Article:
Feature Request: (Extra) Encrypted fields, folders, or notes

doetraardoetraar Junior Member

Hi,

As part of a thought experiment in reviewing my own OpSec, I became a bit more aware of how crucial of a role 1P plays. Whilst I know my Master Password is excellent, I'm also aware of the advancing capabilities of determined attackers.

It may well be superfluous, but I found myself appreciating the idea of having an extra layer of encryption around some data, either a field, a whole entry, maybe even a folder/category.

To access the data in 1P, I'd have to enter another passphrase, and that would only make the data visible and accessible for X seconds, before re-encrypting it.

I realise that an attacker with access to my devices would just find a way to grab the keyboard input, but I'm mostly thinking about extra protection for the data at rest, or being hosted by a sync service such as iCloud or Dropbox.

Call it a "piece of mind" layer of protection...

Just an idea!

Scott


1Password Version: Not Provided
Extension Version: Not Provided
OS Version: Not Provided
Sync Type: Not Provided

Comments

  • brentybrenty

    Team Member

    @doetraar: I hope you don't mind, but we've moved this to the Lounge category of the forums, since it's not platform-specific.

    Call it a "piece of mind" layer of protection...

    Yes! That's exactly the function 1Password serves for your data stored in the cloud. :chuffed:

    It may well be superfluous, but I found myself appreciating the idea of having an extra layer of encryption around some data, either a field, a whole entry, maybe even a folder/category.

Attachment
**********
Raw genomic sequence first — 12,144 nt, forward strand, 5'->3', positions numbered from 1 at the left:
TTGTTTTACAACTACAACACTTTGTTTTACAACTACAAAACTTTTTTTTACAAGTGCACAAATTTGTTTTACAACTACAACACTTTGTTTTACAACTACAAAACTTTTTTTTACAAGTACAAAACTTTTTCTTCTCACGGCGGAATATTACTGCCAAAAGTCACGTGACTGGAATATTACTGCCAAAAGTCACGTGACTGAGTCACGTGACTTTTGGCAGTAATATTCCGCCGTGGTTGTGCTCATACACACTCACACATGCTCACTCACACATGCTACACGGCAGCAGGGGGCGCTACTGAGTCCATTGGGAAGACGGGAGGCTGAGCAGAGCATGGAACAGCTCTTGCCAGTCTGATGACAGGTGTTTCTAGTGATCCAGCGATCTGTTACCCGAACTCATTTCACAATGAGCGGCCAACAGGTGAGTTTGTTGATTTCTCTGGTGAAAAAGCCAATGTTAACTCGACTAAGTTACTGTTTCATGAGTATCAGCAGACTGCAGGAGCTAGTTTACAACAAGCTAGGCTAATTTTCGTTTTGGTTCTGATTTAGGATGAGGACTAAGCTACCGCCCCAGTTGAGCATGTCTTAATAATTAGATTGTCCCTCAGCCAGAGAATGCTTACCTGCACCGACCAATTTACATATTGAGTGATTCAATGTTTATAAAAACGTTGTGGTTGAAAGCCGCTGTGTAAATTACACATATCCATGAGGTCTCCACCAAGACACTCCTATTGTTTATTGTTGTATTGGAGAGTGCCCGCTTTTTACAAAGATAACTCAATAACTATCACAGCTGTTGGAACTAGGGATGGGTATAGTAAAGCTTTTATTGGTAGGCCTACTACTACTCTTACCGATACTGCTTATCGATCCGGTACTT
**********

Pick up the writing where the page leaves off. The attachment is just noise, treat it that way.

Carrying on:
I agree. While we may consider something like this in the future, it is indeed superfluous — unless there's a specific use case where it makes sense, not from a security standpoint, but perhaps for organizational purposes. In the end, we'll simply increase the security of 1Password as a whole, rather than saying 'this stuff gets stronger encryption, but this stuff...mmm, not so much'. And of course anything that is encrypted (whether once, twice, or a dozen times) still needs to be decrypted at some point in order for it to be useful to you, so you will always be the preferred attack vector for anyone who wants to access your data.

    Over time we will probably increase the PBKDF2 iterations further as a defense against brute force attacks to stay ahead of technological advances, and perhaps eventually move to another cypher if AES is at risk of becoming obsoleted for some reason someday. But we're not there yet.

    Ultimately the best thing you can do to strengthen the security of your 1Password data is to use a long, strong, unique Master Password. Much like using millions of PBKDF2 iterations gives only marginal benefits over tens of thousands (at great cost to efficiency), adding additional encryption to data where it is already infeasible to brute force on a human timescale is superfluous, and only moves it a bit further out in the realm of possibility. :eh:

This discussion has been closed.